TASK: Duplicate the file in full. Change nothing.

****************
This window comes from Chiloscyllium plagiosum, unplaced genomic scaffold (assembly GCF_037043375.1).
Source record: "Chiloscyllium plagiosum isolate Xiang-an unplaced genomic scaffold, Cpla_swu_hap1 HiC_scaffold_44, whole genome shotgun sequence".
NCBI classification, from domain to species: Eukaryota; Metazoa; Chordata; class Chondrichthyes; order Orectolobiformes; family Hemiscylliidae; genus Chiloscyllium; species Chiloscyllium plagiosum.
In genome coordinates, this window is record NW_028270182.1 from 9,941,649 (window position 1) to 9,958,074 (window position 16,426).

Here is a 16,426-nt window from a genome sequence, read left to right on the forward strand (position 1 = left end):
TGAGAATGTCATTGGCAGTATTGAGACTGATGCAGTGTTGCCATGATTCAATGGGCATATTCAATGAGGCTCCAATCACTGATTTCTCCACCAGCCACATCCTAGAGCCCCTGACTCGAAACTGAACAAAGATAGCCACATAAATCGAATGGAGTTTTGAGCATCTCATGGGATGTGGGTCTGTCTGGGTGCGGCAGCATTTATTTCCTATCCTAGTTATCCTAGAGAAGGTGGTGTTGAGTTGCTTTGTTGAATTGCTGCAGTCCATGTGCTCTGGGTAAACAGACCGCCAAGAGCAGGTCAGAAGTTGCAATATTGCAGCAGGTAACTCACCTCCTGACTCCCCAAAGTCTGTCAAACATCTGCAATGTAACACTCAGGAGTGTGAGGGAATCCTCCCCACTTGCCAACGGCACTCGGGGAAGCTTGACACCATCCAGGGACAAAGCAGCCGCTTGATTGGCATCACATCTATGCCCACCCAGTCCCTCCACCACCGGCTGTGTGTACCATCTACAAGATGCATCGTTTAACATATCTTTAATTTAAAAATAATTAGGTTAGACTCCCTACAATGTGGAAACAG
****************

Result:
This window comes from Chiloscyllium plagiosum, unplaced genomic scaffold (assembly GCF_037043375.1).
Source record: "Chiloscyllium plagiosum isolate Xiang-an unplaced genomic scaffold, Cpla_swu_hap1 HiC_scaffold_44, whole genome shotgun sequence".
NCBI classification, from domain to species: Eukaryota; Metazoa; Chordata; class Chondrichthyes; order Orectolobiformes; family Hemiscylliidae; genus Chiloscyllium; species Chiloscyllium plagiosum.
In genome coordinates, this window is record NW_028270182.1 from 9,941,649 (window position 1) to 9,958,074 (window position 16,426).

Here is a 16,426-nt window from a genome sequence, read left to right on the forward strand (position 1 = left end):
TGAGAATGTCATTGGCAGTATTGAGACTGATGCAGTGTTGCCATGATTCAATGGGCATATTCAATGAGGCTCCAATCACTGATTTCTCCACCAGCCACATCCTAGAGCCCCTGACTCGAAACTGAACAAAGATAGCCACATAAATCGAATGGAGTTTTGAGCATCTCATGGGATGTGGGTCTGTCTGGGTGCGGCAGCATTTATTTCCTATCCTAGTTATCCTAGAGAAGGTGGTGTTGAGTTGCTTTGTTGAATTGCTGCAGTCCATGTGCTCTGGGTAAACAGACCGCCAAGAGCAGGTCAGAAGTTGCAATATTGCAGCAGGTAACTCACCTCCTGACTCCCCAAAGTCTGTCAAACATCTGCAATGTAACACTCAGGAGTGTGAGGGAATCCTCCCCACTTGCCAACGGCACTCGGGGAAGCTTGACACCATCCAGGGACAAAGCAGCCGCTTGATTGGCATCACATCTATGCCCACCCAGTCCCTCCACCACCGGCTGTGTGTACCATCTACAAGATGCATCGTTTAACATATCTTTAATTTAAAAATAATTAGGTTAGACTCCCTACAATGTGGAAACAG